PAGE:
“From that which is known, is that if a person wanted to get to a place, then it is imperative he knows the way to reach it, and if there are many ways, then he will search for the shortest and easiest way. Because of this, it is important for the student of knowledge to base his search for knowledge on principles and not to beat around in the darkness (of ignorance),
for he who is not well-versed in the principles is prevented from reaching his goal, as the poet says:
To proceed: Knowledge is a vast ocean,
(and) the seeker will never attain all of it.
However, in (learning) the principles there is ease…
…in attaining it, so take care and you will find a way.
Learn the rules and principles,
since he who does not is prevented from arriving at the goal.
So the principles are the knowledge,
and the issues are the branches,
just like the foundation of the tree and its branches. If the branches are not upon a firm foundation, they will wither and ultimately perish. However, what are the principles? Are they the authentic proofs? Or are they rules? Or are they both?
The principles are the proofs from the Qur’aan and the Sunnah
and the rules that are obtained by following and studying them.
These are from amongst the most important for the student of knowledge. For example, “hardship gives way to ease,”
and this is from the principles that are extracted from the Qur’aan and the Sunnah.
From the Qur’aan, Allaah (subhaanahu wa ta’aala) says:
“…and He has not laid upon you in religion any hardship”
And from the Sunnah, the saying of the Messenger (sallallaahu ‘alayhi wa sallam) to ‘Imraan ibn Husayn:
“Perform your prayer standing, and if you are unable to do so, then sitting down, and if you are unable to do so, then lying down on your side.”
And the Messenger of Allaah (sallallaahu ‘alayhi wa sallam) also said:
“If I have ordered you to do something, then do that which you are able to do.”
If a thousand different issues were put forward for you to pass judgement upon, then it is possible for you to do so based upon this principle.
However, if you did not have knowledge of this principle, and a couple of issues were put forward to you, then they would both be a cause of difficulty for you.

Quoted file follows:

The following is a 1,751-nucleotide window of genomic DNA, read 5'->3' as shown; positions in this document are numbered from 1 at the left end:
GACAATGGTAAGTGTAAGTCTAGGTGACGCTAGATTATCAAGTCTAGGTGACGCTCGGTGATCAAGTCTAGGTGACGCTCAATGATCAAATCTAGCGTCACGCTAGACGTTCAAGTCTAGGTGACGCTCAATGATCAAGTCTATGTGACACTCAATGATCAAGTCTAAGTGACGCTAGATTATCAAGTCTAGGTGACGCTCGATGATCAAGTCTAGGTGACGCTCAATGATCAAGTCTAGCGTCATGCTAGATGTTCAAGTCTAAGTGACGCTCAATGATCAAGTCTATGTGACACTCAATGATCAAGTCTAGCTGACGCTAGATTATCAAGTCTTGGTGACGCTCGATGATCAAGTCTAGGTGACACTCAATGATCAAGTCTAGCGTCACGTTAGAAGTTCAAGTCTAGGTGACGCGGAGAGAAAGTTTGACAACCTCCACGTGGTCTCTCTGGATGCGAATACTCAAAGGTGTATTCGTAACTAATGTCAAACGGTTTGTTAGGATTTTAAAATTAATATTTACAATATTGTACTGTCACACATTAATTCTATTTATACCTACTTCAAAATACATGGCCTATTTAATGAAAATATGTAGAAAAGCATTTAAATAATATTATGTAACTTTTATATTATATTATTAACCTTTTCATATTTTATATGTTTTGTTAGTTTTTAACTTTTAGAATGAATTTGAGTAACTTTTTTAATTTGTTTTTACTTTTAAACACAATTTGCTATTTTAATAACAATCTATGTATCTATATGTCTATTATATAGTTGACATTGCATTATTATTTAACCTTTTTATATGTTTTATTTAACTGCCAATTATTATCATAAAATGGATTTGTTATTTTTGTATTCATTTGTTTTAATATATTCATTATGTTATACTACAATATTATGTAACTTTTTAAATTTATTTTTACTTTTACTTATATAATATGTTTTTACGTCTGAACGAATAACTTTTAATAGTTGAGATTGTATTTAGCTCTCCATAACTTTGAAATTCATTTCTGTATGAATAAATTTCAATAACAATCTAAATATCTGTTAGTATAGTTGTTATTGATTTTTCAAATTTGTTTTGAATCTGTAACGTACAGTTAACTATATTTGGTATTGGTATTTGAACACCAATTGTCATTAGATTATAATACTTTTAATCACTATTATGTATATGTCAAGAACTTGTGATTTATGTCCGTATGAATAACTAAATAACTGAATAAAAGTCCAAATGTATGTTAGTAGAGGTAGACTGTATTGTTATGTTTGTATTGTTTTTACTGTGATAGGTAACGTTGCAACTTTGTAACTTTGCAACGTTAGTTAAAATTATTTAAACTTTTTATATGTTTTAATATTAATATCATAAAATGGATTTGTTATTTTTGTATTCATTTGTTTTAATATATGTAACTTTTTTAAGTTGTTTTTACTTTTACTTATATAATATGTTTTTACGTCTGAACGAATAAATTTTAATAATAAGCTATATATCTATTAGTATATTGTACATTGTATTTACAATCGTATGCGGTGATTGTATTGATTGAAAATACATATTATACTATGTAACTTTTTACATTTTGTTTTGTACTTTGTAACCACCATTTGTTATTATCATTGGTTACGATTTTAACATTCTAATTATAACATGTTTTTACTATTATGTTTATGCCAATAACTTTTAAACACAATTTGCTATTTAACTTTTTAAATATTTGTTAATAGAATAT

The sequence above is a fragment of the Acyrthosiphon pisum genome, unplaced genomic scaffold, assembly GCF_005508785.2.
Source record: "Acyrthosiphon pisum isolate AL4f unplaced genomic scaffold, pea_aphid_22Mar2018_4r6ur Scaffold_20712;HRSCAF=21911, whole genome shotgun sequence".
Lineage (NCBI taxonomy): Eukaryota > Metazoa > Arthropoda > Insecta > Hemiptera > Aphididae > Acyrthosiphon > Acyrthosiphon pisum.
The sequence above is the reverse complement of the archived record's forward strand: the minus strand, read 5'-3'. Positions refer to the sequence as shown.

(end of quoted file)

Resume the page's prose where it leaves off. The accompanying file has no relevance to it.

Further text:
So there are two ways to acquiring knowledge:
Firstly: That you take from reliable books,
and particularly those which have been written by scholars known for their knowledge and trustworthiness, and sound in their aqeedah – being free from any form of innovations and deviations.
It is imperative that the person, in taking knowledge from books, reaches the goal he set out for. However, in this there are two obstacles:
- The first obstacle: That the person requires a lot of time and tough endurance and great effort so that he reaches that which he is aiming for in his search for knowledge. Often, many people do not give importance to this obstacle, especially since they see they have wasted time without benefit. Therefore, laziness overcomes them and they become exhausted and bored such that they are unable to attain that which they set out for.
- The second obstacle: That he who takes his knowledge simply from books, then his knowledge is mostly weak. It is not built upon principles nor rules. As a result of this, we find he has many mistakes. This is because he does not possess any principles, nor any rules upon which he is able to build the different aspects of knowledge which are found in the Qur’aan and the Sunnah.
We find some people refer to a hadeeth which is not mentioned in the authentic books of hadeeth,
and this manner is contrary to that which is from the authentic principles dictated by the people of knowledge. Then he takes this hadeeth and bases his ‘aqeedah upon it. Without a doubt this is a mistake,
because the Qur’aan and the Sunnah have principles upon which the different aspects of knowledge are based. Therefore, it is imperative to refer these different aspects of knowledge to principles, so that if we find anything from them which is conflicting with these principles, such that it is not possible to arrive at a consensus, then we leave these different aspects of knowledge.
Secondly: From the ways to acquiring knowledge is that you take from a teacher who is reliable in his knowledge and religion;
and this is the fastest and most reliable manner for seeking knowledge.
As with the first approach, the student is open to deviation while he does not know,
either because of his lack of understanding or inadequate knowledge or other than these reasons.
As for the second approach, then here there is constructive discussion whilst taking knowledge and refuting (doubts) with the teacher.
With this, many doors of understanding, verification and methods of safeguarding the authentic statements and refuting the weak statements are opened for the student.
If the student was to combine the two approaches then this is more complete and perfect.
So the student of knowledge begins with that which is important then moves on in order of importance. He starts with the short texts of knowledge before moving on to the extended, full-length texts. He progresses from level to level, and does not progress to the next level until he is fully versed in the preceding level, such that his progression is sound and complete.”
From: The Book of Knowledge, by Shaykh Ibn ‘Uthaymeen (rahimahullaah)